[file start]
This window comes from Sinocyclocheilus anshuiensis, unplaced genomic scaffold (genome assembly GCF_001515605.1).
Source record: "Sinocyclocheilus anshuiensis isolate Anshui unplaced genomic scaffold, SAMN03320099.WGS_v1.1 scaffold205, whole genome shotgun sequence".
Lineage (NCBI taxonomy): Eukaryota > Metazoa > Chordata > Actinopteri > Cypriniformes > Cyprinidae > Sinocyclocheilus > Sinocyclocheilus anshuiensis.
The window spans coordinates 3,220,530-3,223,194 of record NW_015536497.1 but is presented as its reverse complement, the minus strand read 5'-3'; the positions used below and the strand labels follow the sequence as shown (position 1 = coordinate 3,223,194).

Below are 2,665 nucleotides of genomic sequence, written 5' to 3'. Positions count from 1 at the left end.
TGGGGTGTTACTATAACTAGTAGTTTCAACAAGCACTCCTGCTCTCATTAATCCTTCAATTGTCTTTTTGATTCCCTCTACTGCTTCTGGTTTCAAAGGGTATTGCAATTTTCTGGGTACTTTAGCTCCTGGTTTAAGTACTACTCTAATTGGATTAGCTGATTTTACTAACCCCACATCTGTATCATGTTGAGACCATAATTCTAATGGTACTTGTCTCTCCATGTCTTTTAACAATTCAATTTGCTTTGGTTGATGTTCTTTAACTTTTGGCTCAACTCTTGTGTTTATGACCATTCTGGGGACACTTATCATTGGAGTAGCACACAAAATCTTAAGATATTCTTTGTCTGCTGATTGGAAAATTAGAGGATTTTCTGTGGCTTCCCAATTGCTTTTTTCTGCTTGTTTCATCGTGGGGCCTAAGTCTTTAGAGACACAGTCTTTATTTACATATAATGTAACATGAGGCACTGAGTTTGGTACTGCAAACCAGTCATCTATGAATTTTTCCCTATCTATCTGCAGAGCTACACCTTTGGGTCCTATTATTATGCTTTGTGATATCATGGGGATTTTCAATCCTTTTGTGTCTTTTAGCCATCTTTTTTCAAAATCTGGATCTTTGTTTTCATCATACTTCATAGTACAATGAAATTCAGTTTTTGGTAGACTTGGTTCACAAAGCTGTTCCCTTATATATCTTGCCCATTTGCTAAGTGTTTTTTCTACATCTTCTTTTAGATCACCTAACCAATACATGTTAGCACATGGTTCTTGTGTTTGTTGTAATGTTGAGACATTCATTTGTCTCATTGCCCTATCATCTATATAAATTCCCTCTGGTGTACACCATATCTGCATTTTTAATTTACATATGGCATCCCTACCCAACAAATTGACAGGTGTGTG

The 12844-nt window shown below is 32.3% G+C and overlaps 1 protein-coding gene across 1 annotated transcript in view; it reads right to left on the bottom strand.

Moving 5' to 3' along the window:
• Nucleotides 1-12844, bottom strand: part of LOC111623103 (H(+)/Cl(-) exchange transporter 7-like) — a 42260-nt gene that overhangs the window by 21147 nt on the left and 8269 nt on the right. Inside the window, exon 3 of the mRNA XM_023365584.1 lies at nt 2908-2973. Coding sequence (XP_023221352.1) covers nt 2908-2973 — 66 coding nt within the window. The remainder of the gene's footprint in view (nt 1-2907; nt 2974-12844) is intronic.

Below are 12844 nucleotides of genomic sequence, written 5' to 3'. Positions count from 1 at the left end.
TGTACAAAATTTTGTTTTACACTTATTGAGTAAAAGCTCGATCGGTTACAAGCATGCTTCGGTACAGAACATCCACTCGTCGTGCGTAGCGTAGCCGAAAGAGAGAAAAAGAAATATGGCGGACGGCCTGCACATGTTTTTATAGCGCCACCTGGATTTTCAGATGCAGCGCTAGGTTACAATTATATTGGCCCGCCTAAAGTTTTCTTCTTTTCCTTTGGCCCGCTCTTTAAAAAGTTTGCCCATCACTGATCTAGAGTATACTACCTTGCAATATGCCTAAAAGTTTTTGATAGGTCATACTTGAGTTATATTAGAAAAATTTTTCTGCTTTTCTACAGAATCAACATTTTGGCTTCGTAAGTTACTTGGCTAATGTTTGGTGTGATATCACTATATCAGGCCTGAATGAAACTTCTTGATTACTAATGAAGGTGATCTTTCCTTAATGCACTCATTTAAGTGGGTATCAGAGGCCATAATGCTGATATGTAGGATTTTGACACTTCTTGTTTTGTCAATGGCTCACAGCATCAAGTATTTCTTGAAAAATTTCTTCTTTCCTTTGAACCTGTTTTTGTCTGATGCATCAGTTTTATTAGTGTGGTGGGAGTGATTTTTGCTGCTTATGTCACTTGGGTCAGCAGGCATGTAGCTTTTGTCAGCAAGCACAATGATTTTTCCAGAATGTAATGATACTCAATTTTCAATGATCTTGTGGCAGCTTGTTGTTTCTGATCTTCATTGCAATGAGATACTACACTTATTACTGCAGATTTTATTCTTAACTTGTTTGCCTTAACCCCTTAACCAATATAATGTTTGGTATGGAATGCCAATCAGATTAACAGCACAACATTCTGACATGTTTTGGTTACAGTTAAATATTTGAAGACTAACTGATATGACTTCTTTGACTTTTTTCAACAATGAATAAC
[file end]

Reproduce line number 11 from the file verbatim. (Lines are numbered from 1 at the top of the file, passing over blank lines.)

TGTACAAAATTTTGTTTTACACTTATTGAGTAAAAGCTCGATCGGTTACAAGCATGCTTCGGTACAGAACATCCACTCGTCGTGCGTAGCGTAGCCGAAAGAGAGAAAAAGAAATATGGCGGACGGCCTGCACATGTTTTTATAGCGCCACCTGGATTTTCAGATGCAGCGCTAGGTTACAATTATATTGGCCCGCCTAAAGTTTTCTTCTTTTCCTTTGGCCCGCTCTTTAAAAAGTTTGCCCATCACTGATCTAGAGTATACTACCTTGCAATATGCCTAAAAGTTTTTGATAGGTCATACTTGAGTTATATTAGAAAAATTTTTCTGCTTTTCTACAGAATCAACATTTTGGCTTCGTAAGTTACTTGGCTAATGTTTGGTGTGATATCACTATATCAGGCCTGAATGAAACTTCTTGATTACTAATGAAGGTGATCTTTCCTTAATGCACTCATTTAAGTGGGTATCAGAGGCCATAATGCTGATATGTAGGATTTTGACACTTCTTGTTTTGTCAATGGCTCACAGCATCAAGTATTTCTTGAAAAATTTCTTCTTTCCTTTGAACCTGTTTTTGTCTGATGCATCAGTTTTATTAGTGTGGTGGGAGTGATTTTTGCTGCTTATGTCACTTGGGTCAGCAGGCATGTAGCTTTTGTCAGCAAGCACAATGATTTTTCCAGAATGTAATGATACTCAATTTTCAATGATCTTGTGGCAGCTTGTTGTTTCTGATCTTCATTGCAATGAGATACTACACTTATTACTGCAGATTTTATTCTTAACTTGTTTGCCTTAACCCCTTAACCAATATAATGTTTGGTATGGAATGCCAATCAGATTAACAGCACAACATTCTGACATGTTTTGGTTACAGTTAAATATTTGAAGACTAACTGATATGACTTCTTTGACTTTTTTCAACAATGAATAAC